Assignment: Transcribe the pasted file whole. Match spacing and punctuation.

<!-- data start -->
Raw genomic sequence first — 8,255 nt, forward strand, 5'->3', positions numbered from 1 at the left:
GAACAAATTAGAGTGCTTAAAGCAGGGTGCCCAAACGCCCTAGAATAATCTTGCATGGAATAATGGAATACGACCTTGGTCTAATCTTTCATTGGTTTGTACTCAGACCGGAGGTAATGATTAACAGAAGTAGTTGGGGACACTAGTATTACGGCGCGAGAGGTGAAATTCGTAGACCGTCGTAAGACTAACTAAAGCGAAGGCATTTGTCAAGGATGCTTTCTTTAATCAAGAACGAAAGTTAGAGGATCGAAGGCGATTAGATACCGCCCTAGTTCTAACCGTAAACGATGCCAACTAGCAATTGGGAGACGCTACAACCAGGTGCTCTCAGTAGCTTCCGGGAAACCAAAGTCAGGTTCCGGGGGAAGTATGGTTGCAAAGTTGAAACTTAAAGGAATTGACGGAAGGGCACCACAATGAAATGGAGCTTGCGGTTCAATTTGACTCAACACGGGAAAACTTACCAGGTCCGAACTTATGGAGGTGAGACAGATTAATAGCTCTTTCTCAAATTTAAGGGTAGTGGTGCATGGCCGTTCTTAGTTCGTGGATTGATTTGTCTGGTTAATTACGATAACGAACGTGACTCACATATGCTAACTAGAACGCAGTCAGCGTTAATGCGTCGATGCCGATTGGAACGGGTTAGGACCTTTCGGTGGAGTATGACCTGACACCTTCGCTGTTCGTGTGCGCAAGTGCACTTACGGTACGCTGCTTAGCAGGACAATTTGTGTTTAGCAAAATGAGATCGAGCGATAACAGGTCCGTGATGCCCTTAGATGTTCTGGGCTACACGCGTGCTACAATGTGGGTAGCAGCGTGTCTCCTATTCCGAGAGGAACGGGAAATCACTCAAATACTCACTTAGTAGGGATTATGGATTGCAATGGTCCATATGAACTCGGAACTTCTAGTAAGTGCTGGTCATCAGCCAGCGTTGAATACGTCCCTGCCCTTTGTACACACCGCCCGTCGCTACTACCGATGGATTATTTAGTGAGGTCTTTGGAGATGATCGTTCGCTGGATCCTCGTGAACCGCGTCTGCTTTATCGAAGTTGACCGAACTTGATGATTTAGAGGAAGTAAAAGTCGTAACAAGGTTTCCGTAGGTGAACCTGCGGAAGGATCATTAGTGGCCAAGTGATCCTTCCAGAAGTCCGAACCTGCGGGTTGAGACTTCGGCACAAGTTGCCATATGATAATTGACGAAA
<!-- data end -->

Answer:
Raw genomic sequence first — 8,255 nt, forward strand, 5'->3', positions numbered from 1 at the left:
GAACAAATTAGAGTGCTTAAAGCAGGGTGCCCAAACGCCCTAGAATAATCTTGCATGGAATAATGGAATACGACCTTGGTCTAATCTTTCATTGGTTTGTACTCAGACCGGAGGTAATGATTAACAGAAGTAGTTGGGGACACTAGTATTACGGCGCGAGAGGTGAAATTCGTAGACCGTCGTAAGACTAACTAAAGCGAAGGCATTTGTCAAGGATGCTTTCTTTAATCAAGAACGAAAGTTAGAGGATCGAAGGCGATTAGATACCGCCCTAGTTCTAACCGTAAACGATGCCAACTAGCAATTGGGAGACGCTACAACCAGGTGCTCTCAGTAGCTTCCGGGAAACCAAAGTCAGGTTCCGGGGGAAGTATGGTTGCAAAGTTGAAACTTAAAGGAATTGACGGAAGGGCACCACAATGAAATGGAGCTTGCGGTTCAATTTGACTCAACACGGGAAAACTTACCAGGTCCGAACTTATGGAGGTGAGACAGATTAATAGCTCTTTCTCAAATTTAAGGGTAGTGGTGCATGGCCGTTCTTAGTTCGTGGATTGATTTGTCTGGTTAATTACGATAACGAACGTGACTCACATATGCTAACTAGAACGCAGTCAGCGTTAATGCGTCGATGCCGATTGGAACGGGTTAGGACCTTTCGGTGGAGTATGACCTGACACCTTCGCTGTTCGTGTGCGCAAGTGCACTTACGGTACGCTGCTTAGCAGGACAATTTGTGTTTAGCAAAATGAGATCGAGCGATAACAGGTCCGTGATGCCCTTAGATGTTCTGGGCTACACGCGTGCTACAATGTGGGTAGCAGCGTGTCTCCTATTCCGAGAGGAACGGGAAATCACTCAAATACTCACTTAGTAGGGATTATGGATTGCAATGGTCCATATGAACTCGGAACTTCTAGTAAGTGCTGGTCATCAGCCAGCGTTGAATACGTCCCTGCCCTTTGTACACACCGCCCGTCGCTACTACCGATGGATTATTTAGTGAGGTCTTTGGAGATGATCGTTCGCTGGATCCTCGTGAACCGCGTCTGCTTTATCGAAGTTGACCGAACTTGATGATTTAGAGGAAGTAAAAGTCGTAACAAGGTTTCCGTAGGTGAACCTGCGGAAGGATCATTAGTGGCCAAGTGATCCTTCCAGAAGTCCGAACCTGCGGGTTGAGACTTCGGCACAAGTTGCCATATGATAATTGACGAAA